Conducting a grand musical vision
Fifty years ago, Ernest Llewellyn had a dream to bring the grand musical conservatories of the US and Europe to Canberra. RICHARD FOX reports on the ever-evolving ANU School of Music.
Sleepy 1960s Canberra seems an unlikely location for a musical revolution but one man's vision composed an inspirational uprising.
It was a dream based on the world famous Juilliard School in New York, where Australian conductor and violinist Ernest Llewellyn had studied.
With hand-picked staff and a focus on training soloists, chamber and orchestral musicians, Llewellyn set about transforming Australian attitudes to music - and he wanted Canberra to be the nation's musical hub.
As a result, the Canberra School of Music opened in 1965, in modest premises within a childcare centre in Manuka.
Llewellyn had recently left his position of 15 years at the Sydney Symphony Orchestra and relished the challenge to create a new school in Canberra.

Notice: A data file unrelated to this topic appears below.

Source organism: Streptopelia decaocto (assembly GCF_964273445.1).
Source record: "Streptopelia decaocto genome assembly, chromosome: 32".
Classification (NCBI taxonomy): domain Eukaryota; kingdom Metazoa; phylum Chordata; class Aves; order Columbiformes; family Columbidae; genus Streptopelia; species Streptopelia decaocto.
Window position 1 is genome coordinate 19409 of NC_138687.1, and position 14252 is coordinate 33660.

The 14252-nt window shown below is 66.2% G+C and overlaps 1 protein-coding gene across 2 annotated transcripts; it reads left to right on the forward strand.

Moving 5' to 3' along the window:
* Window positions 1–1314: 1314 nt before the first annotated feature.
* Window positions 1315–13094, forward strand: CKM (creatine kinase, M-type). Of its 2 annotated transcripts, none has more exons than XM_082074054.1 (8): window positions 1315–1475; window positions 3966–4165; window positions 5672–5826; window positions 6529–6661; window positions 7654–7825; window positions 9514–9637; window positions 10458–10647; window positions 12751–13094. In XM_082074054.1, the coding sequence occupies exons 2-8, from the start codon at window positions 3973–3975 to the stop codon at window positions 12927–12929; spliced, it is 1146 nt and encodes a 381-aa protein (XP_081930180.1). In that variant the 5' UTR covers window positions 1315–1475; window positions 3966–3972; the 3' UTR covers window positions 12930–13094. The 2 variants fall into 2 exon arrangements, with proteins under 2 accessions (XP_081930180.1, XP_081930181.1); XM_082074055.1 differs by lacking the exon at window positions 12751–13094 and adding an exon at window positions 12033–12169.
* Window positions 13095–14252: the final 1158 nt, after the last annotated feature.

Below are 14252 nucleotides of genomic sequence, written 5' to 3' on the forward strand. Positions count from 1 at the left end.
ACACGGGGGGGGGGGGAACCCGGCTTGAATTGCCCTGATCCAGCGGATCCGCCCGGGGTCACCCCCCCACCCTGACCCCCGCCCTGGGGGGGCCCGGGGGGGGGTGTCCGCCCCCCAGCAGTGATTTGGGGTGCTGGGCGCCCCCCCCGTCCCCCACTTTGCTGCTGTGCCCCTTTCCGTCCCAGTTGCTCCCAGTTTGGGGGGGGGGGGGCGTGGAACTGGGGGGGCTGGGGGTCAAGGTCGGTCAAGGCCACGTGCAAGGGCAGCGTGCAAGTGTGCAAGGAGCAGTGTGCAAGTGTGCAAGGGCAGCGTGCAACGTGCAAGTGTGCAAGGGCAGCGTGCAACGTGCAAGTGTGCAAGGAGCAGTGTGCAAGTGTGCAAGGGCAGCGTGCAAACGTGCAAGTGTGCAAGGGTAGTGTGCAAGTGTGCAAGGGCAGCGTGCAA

He insisted it should aim for standards comparable with the high level of research and teaching already occurring at ANU.
Within a year, he had gathered outstanding teachers and performers, including violinist Vincent Edwards, tenor William Herbert and pianist and composer Larry Sitsky.
Sitsky was persuaded to move to Canberra after previously performing with Llewellyn. He was appointed head of keyboard studies in 1966 and to this day remains part of daily life at the School.